Given that interaction holds an important place in language acquisition, it is necessary to find a way of ensuring interaction in the classroom without using a frontal method of teaching, by which all exchanges pass by the teacher. Interaction must take up a significant part of the time students spend in the classroom and these exchanges must take place between students, without interference from the teacher. By means of the student-student small group configuration learners are able to encounter an authentic usage of the foreign language in real communicative situations.
The number of students in each group is an important element to take into consideration. In L’apprentissage coopérant (1996) Robert Pléty explains:
“if the number of partners increases, the information exchanged is richer and so the exchanges themselves function better.” (Translation).
“si le nombre de partenaires augmente, il y a plus de richesse dans l’information échangée donc les échanges eux-mêmes marchent mieux.”16 (Original).
Though pair work is an obvious alternative to teacher-student interaction, larger groups of 3 to 4 students allow for more numerous and varied ideas to be exchanged and also incite exchanges more naturally and therefore create increased interaction and increased negotiation of meaning.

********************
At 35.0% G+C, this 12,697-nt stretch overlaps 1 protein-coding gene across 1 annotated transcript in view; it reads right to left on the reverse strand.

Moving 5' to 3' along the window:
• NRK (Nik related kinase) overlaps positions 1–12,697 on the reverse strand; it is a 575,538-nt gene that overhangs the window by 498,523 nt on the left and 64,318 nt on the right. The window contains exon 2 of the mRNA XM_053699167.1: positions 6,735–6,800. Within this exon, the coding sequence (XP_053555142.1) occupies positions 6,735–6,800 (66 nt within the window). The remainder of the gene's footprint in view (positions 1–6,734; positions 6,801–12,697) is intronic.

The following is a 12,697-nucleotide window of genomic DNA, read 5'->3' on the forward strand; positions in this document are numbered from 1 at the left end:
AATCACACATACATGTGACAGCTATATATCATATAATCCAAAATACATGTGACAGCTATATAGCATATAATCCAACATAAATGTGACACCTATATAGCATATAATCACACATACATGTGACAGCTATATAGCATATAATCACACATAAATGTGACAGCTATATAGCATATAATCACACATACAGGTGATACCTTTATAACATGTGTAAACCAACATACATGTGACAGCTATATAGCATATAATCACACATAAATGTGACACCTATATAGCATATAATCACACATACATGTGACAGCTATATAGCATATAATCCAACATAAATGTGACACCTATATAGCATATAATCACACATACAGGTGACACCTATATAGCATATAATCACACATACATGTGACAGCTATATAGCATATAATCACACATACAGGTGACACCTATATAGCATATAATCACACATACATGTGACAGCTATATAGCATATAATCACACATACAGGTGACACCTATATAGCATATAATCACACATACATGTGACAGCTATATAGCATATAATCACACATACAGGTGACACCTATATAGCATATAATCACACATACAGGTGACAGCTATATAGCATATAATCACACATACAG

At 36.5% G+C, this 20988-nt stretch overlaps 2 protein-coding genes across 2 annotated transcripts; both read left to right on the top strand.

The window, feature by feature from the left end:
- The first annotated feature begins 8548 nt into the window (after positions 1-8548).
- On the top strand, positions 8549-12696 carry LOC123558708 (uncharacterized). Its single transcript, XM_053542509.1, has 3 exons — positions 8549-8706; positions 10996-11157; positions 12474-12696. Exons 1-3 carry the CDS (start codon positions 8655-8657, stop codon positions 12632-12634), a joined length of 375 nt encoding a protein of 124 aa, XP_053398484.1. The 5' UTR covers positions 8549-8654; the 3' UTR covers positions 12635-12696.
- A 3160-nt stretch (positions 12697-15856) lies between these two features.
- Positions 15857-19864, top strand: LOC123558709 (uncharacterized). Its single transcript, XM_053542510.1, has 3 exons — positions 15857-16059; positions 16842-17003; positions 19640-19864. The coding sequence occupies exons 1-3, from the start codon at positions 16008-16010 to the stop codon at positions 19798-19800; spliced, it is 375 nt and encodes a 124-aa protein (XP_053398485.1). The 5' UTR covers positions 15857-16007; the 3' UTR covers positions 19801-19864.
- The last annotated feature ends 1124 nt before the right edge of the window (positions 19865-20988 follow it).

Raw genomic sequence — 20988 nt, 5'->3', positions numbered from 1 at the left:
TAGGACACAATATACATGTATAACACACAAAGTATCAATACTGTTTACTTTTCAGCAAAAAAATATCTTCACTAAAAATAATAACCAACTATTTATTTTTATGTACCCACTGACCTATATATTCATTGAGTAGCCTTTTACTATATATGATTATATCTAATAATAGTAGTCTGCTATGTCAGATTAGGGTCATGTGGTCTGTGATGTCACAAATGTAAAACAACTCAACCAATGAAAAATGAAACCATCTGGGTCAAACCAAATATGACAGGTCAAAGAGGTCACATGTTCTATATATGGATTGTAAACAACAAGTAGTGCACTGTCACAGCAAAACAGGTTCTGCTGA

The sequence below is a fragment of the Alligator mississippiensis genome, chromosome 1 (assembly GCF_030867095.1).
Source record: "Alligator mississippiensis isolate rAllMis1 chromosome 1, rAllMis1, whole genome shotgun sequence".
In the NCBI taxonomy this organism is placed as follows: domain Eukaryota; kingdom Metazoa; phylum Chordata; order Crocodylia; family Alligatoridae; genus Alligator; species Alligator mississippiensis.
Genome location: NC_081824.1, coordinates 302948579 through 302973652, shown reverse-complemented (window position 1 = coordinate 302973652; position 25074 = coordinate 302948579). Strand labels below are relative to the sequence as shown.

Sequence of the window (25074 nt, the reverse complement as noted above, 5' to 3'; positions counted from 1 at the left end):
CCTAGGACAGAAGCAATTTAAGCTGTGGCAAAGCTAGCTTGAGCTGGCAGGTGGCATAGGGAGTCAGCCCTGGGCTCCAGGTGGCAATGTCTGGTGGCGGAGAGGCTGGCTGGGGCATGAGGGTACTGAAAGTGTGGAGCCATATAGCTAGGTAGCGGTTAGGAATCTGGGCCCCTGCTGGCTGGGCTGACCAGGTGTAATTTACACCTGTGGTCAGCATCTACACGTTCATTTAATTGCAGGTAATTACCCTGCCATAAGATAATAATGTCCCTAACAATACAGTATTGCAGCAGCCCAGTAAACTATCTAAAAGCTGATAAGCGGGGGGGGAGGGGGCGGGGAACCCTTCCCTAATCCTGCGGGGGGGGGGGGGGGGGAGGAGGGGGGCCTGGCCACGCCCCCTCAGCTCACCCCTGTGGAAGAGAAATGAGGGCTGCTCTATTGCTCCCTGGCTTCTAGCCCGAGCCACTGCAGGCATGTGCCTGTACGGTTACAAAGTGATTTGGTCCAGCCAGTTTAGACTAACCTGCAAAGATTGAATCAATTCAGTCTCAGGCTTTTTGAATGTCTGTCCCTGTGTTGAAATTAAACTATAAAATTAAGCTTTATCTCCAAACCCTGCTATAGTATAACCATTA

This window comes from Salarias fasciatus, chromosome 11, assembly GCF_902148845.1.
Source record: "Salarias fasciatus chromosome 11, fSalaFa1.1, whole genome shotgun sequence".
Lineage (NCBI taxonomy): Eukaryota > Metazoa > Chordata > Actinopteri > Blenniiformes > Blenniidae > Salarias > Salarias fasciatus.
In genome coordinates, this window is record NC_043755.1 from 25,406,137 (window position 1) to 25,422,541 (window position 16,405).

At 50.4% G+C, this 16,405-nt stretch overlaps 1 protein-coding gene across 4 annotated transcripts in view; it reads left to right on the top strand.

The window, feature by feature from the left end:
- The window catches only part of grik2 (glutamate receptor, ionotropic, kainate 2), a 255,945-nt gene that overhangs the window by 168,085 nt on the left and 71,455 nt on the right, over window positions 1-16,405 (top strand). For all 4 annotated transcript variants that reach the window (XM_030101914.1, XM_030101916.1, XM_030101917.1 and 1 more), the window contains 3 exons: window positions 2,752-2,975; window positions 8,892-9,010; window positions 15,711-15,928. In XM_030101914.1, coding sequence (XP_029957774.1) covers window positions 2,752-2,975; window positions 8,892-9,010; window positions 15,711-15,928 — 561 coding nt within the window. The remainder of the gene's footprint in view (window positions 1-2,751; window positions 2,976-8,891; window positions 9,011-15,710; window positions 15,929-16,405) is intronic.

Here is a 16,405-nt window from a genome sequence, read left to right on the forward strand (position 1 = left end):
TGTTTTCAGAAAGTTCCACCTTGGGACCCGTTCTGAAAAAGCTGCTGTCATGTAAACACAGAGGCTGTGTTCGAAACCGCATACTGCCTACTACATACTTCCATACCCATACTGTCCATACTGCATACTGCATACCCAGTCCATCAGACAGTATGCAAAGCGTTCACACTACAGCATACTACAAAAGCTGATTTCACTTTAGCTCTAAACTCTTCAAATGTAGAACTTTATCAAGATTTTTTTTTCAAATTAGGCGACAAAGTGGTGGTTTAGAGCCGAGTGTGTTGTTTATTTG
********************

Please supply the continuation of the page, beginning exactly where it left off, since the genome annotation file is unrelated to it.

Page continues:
However, some teachers may worry that by taking a step aside and handing over control to students in group tasks they are less able to control the accuracy of the productions and are therefore less able to help the students progress. Pléty provides a response to this dilemma:
“With group work, learners are able to collaboratively identify the requested task, which enables them to orientate the work in the right direction and to limit errors, even though some will still persist, the learners will be able to inter-correct or auto-correct them.” (Translation).
“Avec le travail en groupe, les élèves peuvent identifier à plusieurs la tâche demandée, ce qui permet d’orienter le travail dans la bonne direction et de limiter les erreurs, même si elles seront forcément présentes, mais permettrons aux élèves de s’inter/auto-corriger.”17 (Original).
Group tasks provide a rich environment for students to take on the responsibility of helping each other to arrive at a solution to the task or simply to arrive at a general consensus in a discussion, whilst also helping each other to become more accurate users of the target language. The notion of inter-correction and auto-correction go hand in hand with Vygotsky’s theory, which was presented in the first section of this study, and which argues that individuals learn first by encountering information on an interpsychological level, corresponding to inter-correction, before internalising this information on an intrapsychological level, corresponding to auto-correction. If we are to adhere to Vygotsky’s theory, it is through auto- and inter-correction, which takes place during peer interaction, that learners may progress in their language acquisition.